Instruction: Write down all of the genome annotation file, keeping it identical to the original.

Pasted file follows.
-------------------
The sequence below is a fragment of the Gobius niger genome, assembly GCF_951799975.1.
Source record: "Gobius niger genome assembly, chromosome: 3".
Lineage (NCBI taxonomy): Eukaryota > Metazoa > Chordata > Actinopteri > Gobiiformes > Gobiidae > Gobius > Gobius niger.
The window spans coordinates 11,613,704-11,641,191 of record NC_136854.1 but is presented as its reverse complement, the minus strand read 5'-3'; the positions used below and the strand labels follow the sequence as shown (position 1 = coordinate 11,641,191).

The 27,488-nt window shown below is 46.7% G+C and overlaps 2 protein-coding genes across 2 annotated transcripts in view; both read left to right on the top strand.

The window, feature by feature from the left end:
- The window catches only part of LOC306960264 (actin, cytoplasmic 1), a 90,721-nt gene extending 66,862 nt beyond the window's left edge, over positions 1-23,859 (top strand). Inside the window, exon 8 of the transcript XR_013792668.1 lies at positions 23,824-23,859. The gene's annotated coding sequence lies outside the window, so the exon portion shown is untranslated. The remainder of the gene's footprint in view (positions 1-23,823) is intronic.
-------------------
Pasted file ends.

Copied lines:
The sequence below is a fragment of the Gobius niger genome, assembly GCF_951799975.1.
Source record: "Gobius niger genome assembly, chromosome: 3".
Lineage (NCBI taxonomy): Eukaryota > Metazoa > Chordata > Actinopteri > Gobiiformes > Gobiidae > Gobius > Gobius niger.
The window spans coordinates 11,613,704-11,641,191 of record NC_136854.1 but is presented as its reverse complement, the minus strand read 5'-3'; the positions used below and the strand labels follow the sequence as shown (position 1 = coordinate 11,641,191).

The 27,488-nt window shown below is 46.7% G+C and overlaps 2 protein-coding genes across 2 annotated transcripts in view; both read left to right on the top strand.

The window, feature by feature from the left end:
- The window catches only part of LOC306960264 (actin, cytoplasmic 1), a 90,721-nt gene extending 66,862 nt beyond the window's left edge, over positions 1-23,859 (top strand). Inside the window, exon 8 of the transcript XR_013792668.1 lies at positions 23,824-23,859. The gene's annotated coding sequence lies outside the window, so the exon portion shown is untranslated. The remainder of the gene's footprint in view (positions 1-23,823) is intronic.